Bayview (as already mentioned)
Hurdman

Jamaican-Phoenix
May 28, 2008, 4:40 PM
I'd hardly call Hurdman an Urban area, but it's definately better than Kanata or Orleans or Borehaven...

kingcobra
May 29, 2008, 12:16 PM
scary...

Build a CFL stadium in Kanata

The Ottawa Citizen

Wednesday, May 28, 2008

I'd like to propose a solution to several of City Council's current problems.

The solution is to move Frank Clair Stadium from Lansdowne Park to the City's Maple Grove Road municipal works property. Cut to the chase: Invite the Canadian Football League franchise owners to do a public-private partnership with the city on this property.

The stadium would thus be going from the 40-acre Lansdowne site to the 69-acre Maple Grove location. Build a new fleet services garage (if required to replace the existing facilities) in the basement of the new stadium. Use some of the Scotiabank Place parking lots for stadium events.

This would solve a number of the city's problems.

It would give focus to the light-rail debate -- running a rail line west to service Scotiabank Place and the stadium complex would become the priority (and not a tunnel).

It would allow the re-development of Lansdowne without a stadium, continuing the current design competition there. It would solve the conflict-of-interest situation over the Kanata West development by taking the city lands out of the mix. It would challenge the CFL group to demonstrate that public-private partnerships can indeed work to everyone's benefit.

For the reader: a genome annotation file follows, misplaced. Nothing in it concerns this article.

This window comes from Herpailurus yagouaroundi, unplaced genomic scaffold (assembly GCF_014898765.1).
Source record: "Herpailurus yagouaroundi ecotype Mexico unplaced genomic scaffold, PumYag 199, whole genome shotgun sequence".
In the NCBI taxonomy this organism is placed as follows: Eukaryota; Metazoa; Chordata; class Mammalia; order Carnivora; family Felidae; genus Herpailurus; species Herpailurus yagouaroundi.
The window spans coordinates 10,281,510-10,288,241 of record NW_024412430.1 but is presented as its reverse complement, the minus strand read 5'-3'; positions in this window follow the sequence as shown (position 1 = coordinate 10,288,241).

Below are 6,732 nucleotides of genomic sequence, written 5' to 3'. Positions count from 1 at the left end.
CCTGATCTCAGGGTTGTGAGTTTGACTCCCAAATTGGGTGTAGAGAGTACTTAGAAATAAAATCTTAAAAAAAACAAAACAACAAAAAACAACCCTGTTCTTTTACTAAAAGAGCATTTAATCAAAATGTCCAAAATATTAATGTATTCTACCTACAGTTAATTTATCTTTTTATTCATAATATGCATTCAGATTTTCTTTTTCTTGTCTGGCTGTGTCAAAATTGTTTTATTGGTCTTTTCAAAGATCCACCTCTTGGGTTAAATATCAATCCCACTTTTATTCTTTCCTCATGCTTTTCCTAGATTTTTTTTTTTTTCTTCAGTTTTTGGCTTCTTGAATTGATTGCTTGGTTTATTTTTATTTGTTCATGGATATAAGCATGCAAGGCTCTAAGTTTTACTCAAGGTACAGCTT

And for synergy, possibly also move the Ottawa SuperEx to the Maple Grove location.

Of course, it would be three to four years before everything could be completed and built. But if the city and the CFL owners want to do things right, then start with a good concept and make it better. All this solution needs is a champion or two on council.

Anyone there looking for a legacy project?

L.E. Mitchell,

Ottawa

Kanata? No friggin' way!

Lansdowne Park is still the perfect place for CFL. I really like the location since I used to be one of the Renegades season ticket holders for first two seasons.

Luker
Jun 19, 2008, 3:09 PM
Wow thats FN stupid ^
on a side note.

Melnyk eyeing MLS soccer team for Ottawa: report
Hugh Adami, The Ottawa Citizen
Published: Thursday, June 19, 2008
OTTAWA - Ottawa Senators owner Eugene Melnyk has met with Major League Soccer to discuss the possibility of acquiring a franchise for Canada's capital, accordiing to Gol TV, a soccer-specialty channel.

The report says Melnyk met with MLS president last Thursday to talk about the proposal. An Ottawa MLS club would not be able to begin play until 2010 because Toronto FC has a three-year deal with the league, giving it exclusive rights of operating in Canada.

Coincidentally, the CFL has awarded a conditional franchise to a group of Ottawa businessmen who are hoping to have a football team back in Ottawa in 2010 and playing out of a revamped Frank Clair Stadium.